Flash The Moon and What You Get Back
She tells me our tip percentage is all about our mindset, even though people don’t tip well at brunch.
My friend at work tells me she can manifest money. We work in a restaurant on the weekends, serving omelets, Bennys, French toast. She is a Russian woman in her early forties and is the kind of person who credits the moon with any emotion she feels.
She tells me our tip percentage is all about our mindset, even though people don’t tip well at brunch. Don’t ask me why; it’s been like this at every restaurant I’ve worked in. Something about the eggs and the hollandaise and the weekend-morning lineups incline customers to tip 10 percent in an overpriced city where the norm is a solid 20.
My server friend tells me that what you think in the world comes back to you in a literal sense. She describes a time where she didn’t have much money, but she got herself a massage anyway. And on her walk home from the parlor, she’d been feeling bad about the expense, and then, floating along the sidewalk, she found a hundred-dollar bill. This—she argues—is proof that money is energy, and when you give yourself the things you need, the world rewards you. Part of me thinks she is full of shit, but then part of me also thinks that it makes sense in a self-fulfilling prophecy kind of a way that what you put out is what you get back.
I like my coworker, even though she takes too many smoke breaks, hates filling the water bottles, and makes me lift anything that’s heavy. She’s not afraid to make fun of me, and I’m not afraid to make fun of her. Sometimes I gently tease her—I mimic her lilt and the movement of her hands and pretend to speak in her wise, certain tone about the phases of the moon. She always laughs loudly in return.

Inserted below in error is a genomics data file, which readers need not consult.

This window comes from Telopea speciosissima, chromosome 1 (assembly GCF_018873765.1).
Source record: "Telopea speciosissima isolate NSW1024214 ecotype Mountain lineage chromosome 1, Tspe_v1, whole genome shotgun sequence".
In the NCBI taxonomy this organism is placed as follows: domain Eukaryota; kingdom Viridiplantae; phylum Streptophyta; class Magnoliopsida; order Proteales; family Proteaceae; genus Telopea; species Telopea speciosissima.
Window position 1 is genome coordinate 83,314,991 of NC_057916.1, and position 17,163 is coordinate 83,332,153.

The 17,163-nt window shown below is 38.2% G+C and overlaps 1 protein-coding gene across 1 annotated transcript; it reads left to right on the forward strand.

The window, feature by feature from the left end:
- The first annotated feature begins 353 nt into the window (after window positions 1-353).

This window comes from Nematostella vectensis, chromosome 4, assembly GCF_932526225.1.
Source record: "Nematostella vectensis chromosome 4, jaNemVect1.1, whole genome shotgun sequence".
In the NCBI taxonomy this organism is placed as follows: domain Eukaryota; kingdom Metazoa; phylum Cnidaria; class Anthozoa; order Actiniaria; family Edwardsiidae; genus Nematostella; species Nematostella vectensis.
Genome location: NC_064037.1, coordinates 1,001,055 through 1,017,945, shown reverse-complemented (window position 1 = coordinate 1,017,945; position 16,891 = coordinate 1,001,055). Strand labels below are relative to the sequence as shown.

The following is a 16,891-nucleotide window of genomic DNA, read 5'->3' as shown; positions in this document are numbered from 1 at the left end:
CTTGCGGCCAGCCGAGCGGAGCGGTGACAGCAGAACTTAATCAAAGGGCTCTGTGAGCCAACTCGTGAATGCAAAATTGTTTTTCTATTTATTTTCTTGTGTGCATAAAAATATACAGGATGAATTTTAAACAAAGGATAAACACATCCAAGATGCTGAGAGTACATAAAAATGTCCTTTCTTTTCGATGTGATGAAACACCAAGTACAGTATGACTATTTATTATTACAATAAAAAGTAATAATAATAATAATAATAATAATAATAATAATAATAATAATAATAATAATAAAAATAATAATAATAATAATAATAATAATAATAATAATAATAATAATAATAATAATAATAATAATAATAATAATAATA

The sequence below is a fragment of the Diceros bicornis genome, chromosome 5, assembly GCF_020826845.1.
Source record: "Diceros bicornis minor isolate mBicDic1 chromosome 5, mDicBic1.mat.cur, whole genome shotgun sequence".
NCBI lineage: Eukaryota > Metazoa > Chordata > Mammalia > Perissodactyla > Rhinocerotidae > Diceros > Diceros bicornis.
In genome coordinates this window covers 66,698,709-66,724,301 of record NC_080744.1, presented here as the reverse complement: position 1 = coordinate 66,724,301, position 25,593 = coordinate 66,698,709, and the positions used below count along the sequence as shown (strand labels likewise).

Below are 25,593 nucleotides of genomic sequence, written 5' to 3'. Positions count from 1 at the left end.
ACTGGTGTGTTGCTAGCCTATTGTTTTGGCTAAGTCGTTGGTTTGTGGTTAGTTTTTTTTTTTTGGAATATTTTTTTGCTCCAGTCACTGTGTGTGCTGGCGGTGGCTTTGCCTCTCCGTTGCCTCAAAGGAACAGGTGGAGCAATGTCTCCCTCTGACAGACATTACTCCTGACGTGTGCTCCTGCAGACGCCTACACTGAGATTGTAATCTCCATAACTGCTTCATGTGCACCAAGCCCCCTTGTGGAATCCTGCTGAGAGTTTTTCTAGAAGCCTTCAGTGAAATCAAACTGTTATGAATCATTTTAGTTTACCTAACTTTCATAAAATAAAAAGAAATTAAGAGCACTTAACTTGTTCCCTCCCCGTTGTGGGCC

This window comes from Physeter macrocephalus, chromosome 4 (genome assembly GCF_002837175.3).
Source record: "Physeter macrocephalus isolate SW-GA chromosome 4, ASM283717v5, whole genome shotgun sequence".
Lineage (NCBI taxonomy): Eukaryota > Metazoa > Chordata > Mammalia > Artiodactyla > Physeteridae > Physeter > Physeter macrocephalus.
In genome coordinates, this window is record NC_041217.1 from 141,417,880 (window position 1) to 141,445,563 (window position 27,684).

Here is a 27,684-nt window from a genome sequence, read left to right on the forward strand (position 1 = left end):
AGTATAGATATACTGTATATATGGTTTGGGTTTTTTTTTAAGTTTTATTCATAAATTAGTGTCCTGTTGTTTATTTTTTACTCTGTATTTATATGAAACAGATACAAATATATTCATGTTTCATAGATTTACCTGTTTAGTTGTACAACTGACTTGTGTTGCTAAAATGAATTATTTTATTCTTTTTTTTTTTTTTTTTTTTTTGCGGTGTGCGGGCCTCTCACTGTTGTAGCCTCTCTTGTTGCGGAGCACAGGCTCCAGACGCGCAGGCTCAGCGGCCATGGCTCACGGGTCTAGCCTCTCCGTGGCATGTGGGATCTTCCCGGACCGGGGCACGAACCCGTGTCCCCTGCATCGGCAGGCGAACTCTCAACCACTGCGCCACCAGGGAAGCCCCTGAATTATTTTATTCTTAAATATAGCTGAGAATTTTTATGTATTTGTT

Until recently, I’d been sharing a bed with an ex. The relationship ended when I was having trouble sleeping, partially because I was insecure, but mostly because the moon was shining so brightly one night through her apartment’s curtainless window. I tossed, got up to put on lip chap, grabbed a sip of water. When I got back into her bed, I wished she would wrap her arms around me. Instead, she said I was being annoying and told me to leave. It was 4 a.m. The city was quiet. I walked to my apartment, and the moon lit the sidewalk like a bright bulb—one of those motion-sensor spotlights that raccoons always trigger in the backyards of people who own their homes. That night, the moon was almost full, but not quite—a waning gibbous. Gibbous is a pretty funny word if you think about it—like a monkey.
After work finishes, my coworker comes over to my house. We climb up onto my roof using a sketchy, molding ladder on the back porch. We sit, shielded from the street, behind the dark side of a Mark’s Work Wearhouse billboard. The streetlights are meshing with the stars, and we lie our backs down against the tarmac-like shingles and look up at the sky—at the moon.
“Is it full?” I ask.
“I think so,” she answers. We keep looking up.
“One time I went to an art show,” I tell her, “and the artist had made all these moons out of what I thought was ceramic and papier-mâché. Only they were broken, cracked like eggshells all over the floor of the gallery.”
“Interesting,” she says.
“The artist told me it had something to do with failure—I liked them.”
“They weren’t ceramic?”
“I thought so, but when I asked the artist what they were made of, she said they were something called Hydrocal, which I think is calcium.”
“Like our bones?”
“Yeah, I think, but maybe more like cement.”
We’re quiet for a minute.
“I’m glad the moon is full tonight,” she says.
“Yeah, me too.”
“I think it means relief is coming—we’ll both let something go.”
I think then of the artist and her cracked moon husks, how the pieces littered the floor. It really did remind me of broken eggs. Then I imagine how, in the morning, I would like an egg to eat. I’ll make myself a hard-boiled one. I can almost feel the solid whack I will give it with my spoon—how I will fracture the small moon of its shell. I’ll peel the pieces, let them fall away.